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Criminal Care? · 28 Nov 2019

A justice system that cares

Become is the charity for children in care and young care leavers. This guest post from Sam Turner explores what the charity wants the next government to do to improve the lives of care-experienced young people who come into contact with the youth and criminal justice systems.

This month, Become released its manifesto – A system that cares – which outlines our key asks of the next government to support care-experienced children and young people.

We’re calling for all of the main political parties to commit to a comprehensive independent review of the care system which listens to those with lived experience, to focus on the continuity of relationships and stability for all children, and to ensure all care-experienced young people can access the mental health support they need to heal and thrive.

As we’ve explored previously on this blog, we hear lots from care-experienced young people about their interactions with the youth and criminal justice systems. Our last post highlighted some personal experiences of police interactions for some of the young people we work with, as well as what they think needs to change.

In our manifesto, we’re calling on the leaders of the main political parties to make a commitment to care-experienced people. Given the unfair criminalisation and over-representation of care-experienced people in the justice system, we think it’s vital that this commitment includes addressing issues such as these which extend beyond the operation of the care system itself.

What we want to see

We want to see mandatory training for all police, prison and probation professionals around the needs of children and young people in care. This should include information on the impact of trauma and childhood adversity, and explore how experiences of care can increase the likelihood of children and young people coming into contact with the justice system, often through no fault of their own.

“When I first went into care, one of them said ‘ah, you didn’t want to follow your parent’s rules did you?’. They made me feel like it was my fault that I’d gone into care. They think we’re badly behaved and that’s why we’re ended up where we are.”

Read Become’s previous post care-experienced young people’s interactions with the police for further insights into young people’s experiences and ideas.

In addition, we must tackle the tragedy of young people who are all but forgotten by their local authority when they enter a custodial setting, such as a Young Offender Institution (YOI). One recent inspection report reveals the failure of children’s social care services to provide adequate help to those leaving custodial settings: of a sample of 50 children released from custody, 37 needed input from children’s social care services but only 6 had received adequate help with their resettlement needs.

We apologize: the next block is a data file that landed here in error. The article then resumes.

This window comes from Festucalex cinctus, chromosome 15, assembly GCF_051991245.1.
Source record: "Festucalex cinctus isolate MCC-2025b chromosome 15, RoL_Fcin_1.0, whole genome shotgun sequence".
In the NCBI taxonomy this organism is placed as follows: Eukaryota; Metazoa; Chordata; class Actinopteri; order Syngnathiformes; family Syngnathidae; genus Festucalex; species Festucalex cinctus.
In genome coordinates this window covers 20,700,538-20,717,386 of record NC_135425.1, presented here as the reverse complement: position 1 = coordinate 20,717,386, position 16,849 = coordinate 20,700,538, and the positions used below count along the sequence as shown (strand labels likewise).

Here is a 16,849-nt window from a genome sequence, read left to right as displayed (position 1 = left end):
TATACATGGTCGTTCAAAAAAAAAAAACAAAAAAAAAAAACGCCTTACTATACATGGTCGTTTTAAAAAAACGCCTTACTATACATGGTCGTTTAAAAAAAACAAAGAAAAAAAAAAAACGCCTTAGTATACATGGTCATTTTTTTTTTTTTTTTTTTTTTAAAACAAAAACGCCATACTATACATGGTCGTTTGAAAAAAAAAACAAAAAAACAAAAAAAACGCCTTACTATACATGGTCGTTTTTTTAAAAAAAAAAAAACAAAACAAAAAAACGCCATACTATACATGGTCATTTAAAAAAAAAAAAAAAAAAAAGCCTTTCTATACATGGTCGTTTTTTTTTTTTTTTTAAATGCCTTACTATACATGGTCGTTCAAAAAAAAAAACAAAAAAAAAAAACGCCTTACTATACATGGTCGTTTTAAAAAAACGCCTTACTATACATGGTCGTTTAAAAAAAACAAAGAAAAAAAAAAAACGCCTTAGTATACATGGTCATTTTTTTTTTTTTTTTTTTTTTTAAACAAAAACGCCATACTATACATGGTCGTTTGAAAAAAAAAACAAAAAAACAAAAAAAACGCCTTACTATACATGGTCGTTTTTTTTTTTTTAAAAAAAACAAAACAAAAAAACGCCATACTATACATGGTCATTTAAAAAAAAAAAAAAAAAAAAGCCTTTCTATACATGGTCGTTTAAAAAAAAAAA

Our own experiences at Become – both in delivering our Passport to Parliament project with a group of young care leavers at HMP/YOI Isis and offering advice and support sessions to children in HMP/YOI Cookham Wood and Medway secure training centre – align too closely with the findings of a recent Innovation Unit report which highlighted “fragmented and uncoordinated support and intervention”.

We heard from children who weren’t receiving their rights and entitlements and young people who had become so disillusioned by the failed promises of their ‘corporate parents’ that they’d given up hope of getting the guidance and security they needed ahead of their release. Many weren’t receiving support from social workers or personal advisers, and found it impossible to navigate the complexities of both the justice and care systems when asking for help. The professionals supporting them told us they simply weren’t able to communicate as required with children’s services to provide the support which every individual deserved, even down to the provision of basic winter clothing.

This simply isn’t good enough.

Recently, we’ve been delighted to support the work of HMPPS to develop its new national strategy for care-experienced people. We welcome great initiatives in the sector from NEPACS, the Care Leavers Association and others. But we must increase the pace of change.

This begins with a central government commitment to ensuring proper funding, comprehensive review and significant changes to the way we support care-experienced young people who move into and out of custody. We look forward to working with the Howard League and others to ensure this becomes an urgent priority for whoever leads this country into 2020.

Sam Turner, Voice and Influencing Manager, Become


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